Troy Bensley – or Fred as he is better known – runs Stillbrook Potato and Pastoral Company, a certified seed growing operation in Crookwell, New South Wales in Australia. Fred spoke to AUSVEG about his role in the business, its venture into exporting spuds to Fiji and the challenges he faces alongside the wider potato industry.
A fourth generation potato grower, Troy ‘Fred’ Bensley fondly recalls watching his father John working tirelessly on the family farm at Crookwell, a small town located in the Southern Tablelands of New South Wales.
“I remember the days when Dad used to be ploughing and I’d have my own little toy tractor, dragging the bucket around behind me,” Fred says. “It was like playing around in the dirt but I just didn’t realise where it’d all end up one day.”
Wind the clock forward to 2017 and Fred, in partnership with his father John, mother Sandra and wife Nicky, oversees Stillbrook Potato and Pastoral Company, a mixed farming operation which produces several certified seed potato varieties, including Atlantic, Carisma, Pontiac, Sebago, Snowden and AG90 (otherwise known as Lusa).
The business also encompasses a poll merino stud, prime lambs and cereal crops when the Bensleys are finished with the potato paddocks.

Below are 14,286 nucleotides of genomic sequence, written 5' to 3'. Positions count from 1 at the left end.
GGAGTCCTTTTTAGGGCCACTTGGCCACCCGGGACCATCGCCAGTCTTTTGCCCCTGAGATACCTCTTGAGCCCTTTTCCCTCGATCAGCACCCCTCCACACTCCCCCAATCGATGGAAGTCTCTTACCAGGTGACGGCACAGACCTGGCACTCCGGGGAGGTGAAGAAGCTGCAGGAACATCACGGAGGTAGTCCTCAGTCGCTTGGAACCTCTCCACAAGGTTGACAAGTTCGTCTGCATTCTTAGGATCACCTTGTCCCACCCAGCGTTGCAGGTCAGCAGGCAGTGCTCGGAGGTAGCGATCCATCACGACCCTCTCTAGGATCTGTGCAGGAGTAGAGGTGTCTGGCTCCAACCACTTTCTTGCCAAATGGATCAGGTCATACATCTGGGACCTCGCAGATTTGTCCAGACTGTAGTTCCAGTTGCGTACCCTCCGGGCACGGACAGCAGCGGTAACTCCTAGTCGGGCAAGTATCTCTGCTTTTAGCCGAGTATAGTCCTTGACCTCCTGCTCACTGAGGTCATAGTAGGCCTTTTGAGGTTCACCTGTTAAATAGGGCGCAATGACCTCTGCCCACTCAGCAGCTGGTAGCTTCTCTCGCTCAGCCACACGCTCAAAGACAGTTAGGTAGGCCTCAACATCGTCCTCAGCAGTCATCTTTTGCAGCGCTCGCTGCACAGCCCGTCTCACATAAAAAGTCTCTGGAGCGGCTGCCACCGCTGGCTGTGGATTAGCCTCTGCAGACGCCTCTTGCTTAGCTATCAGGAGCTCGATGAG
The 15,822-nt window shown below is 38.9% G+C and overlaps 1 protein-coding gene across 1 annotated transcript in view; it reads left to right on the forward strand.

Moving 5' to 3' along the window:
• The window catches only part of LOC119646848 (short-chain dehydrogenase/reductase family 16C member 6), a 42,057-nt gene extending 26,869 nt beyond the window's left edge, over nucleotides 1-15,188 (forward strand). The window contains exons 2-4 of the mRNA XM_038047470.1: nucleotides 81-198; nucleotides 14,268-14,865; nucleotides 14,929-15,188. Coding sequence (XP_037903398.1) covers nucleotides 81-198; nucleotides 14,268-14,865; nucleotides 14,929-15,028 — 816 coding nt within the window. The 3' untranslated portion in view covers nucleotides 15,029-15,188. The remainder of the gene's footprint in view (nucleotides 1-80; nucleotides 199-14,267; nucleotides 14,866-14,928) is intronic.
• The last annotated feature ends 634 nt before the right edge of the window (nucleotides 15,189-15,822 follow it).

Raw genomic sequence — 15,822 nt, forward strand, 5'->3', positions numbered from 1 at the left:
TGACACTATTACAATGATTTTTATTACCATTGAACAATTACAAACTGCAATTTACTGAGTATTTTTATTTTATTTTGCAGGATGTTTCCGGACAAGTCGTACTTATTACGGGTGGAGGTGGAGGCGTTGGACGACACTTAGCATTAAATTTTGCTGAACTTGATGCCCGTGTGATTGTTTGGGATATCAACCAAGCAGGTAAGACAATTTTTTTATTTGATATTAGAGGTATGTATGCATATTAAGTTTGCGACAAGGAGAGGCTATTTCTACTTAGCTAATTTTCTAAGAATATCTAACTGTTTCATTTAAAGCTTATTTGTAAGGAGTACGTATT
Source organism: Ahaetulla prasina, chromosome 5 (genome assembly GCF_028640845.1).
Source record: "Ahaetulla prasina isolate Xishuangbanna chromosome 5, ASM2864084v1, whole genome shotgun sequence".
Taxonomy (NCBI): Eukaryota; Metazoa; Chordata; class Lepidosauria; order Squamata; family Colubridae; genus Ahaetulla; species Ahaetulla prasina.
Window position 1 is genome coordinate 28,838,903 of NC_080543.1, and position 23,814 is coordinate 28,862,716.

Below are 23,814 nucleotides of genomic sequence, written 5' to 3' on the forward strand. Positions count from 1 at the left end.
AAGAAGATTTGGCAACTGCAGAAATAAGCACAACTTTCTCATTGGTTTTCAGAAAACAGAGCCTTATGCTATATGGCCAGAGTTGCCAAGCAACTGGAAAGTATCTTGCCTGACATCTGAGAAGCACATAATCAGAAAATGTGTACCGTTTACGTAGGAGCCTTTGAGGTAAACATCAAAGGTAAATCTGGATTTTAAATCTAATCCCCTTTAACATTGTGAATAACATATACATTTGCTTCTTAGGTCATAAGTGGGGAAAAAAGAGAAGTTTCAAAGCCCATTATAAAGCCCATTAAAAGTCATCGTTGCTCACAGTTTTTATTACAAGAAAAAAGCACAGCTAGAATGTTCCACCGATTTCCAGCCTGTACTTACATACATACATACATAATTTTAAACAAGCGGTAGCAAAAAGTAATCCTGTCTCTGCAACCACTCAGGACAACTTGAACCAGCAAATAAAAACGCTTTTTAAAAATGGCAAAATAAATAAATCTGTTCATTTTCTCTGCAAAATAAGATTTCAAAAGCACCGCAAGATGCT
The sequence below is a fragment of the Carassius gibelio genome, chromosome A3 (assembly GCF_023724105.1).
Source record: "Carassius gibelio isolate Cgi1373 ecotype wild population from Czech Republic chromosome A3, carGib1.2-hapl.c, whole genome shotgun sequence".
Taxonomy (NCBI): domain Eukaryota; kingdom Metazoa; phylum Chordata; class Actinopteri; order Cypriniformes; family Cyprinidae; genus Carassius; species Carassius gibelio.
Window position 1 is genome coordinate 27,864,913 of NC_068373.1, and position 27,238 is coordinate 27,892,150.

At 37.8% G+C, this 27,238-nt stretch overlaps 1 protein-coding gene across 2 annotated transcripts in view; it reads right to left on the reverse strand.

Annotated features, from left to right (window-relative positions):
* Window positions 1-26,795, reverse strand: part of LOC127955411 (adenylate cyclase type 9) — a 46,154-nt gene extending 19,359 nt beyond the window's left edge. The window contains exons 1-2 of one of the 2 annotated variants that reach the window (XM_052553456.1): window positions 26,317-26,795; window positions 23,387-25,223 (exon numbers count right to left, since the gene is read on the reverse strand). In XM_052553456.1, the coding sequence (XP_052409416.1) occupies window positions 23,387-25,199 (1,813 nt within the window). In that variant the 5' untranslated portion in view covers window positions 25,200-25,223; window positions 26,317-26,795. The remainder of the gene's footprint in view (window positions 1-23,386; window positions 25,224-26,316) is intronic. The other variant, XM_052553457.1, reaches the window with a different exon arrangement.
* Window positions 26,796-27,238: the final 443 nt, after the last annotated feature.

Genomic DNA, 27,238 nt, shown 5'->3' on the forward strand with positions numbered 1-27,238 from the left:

Fred describes his average day at work as “hectic”, particularly at harvesting time when the days stretch into the night as he tries to get as many potatoes out of the ground before the wet weather sets in.
In addition, the certified seed potato grower is kept busy at home – he and Nicky have three children: Chloe, 6, Charlotte, 4, and Rory, 3.
Stillbrook’s spuds are sold around the country including Virginia in South Australia, the Atherton Tablelands, Gatton and Bundaberg in Queensland and the New South Wales towns of Maitland, Robertson, Bathurst, Dorrigo, Cowra, Orange, Robertson, Windsor and Narrandera.
However the biggest breakthrough for the business occurred around five years ago when Fred was contacted by BGP International Export Sales Manager Patrick McGreesh, who was enquiring whether Stillbrook grew Pontiac potatoes and if they would be interested in exporting them to Fiji.
The family obliged, and Fred is proud of his business’ ability to crack the international potato market.
“A lot of people have tried to get into those markets and they usually get one go at it or it just falls over, but we’ve managed to be able to sustain it for five years – and they’re talking about continuing to import these potatoes for a few more years yet,” he says.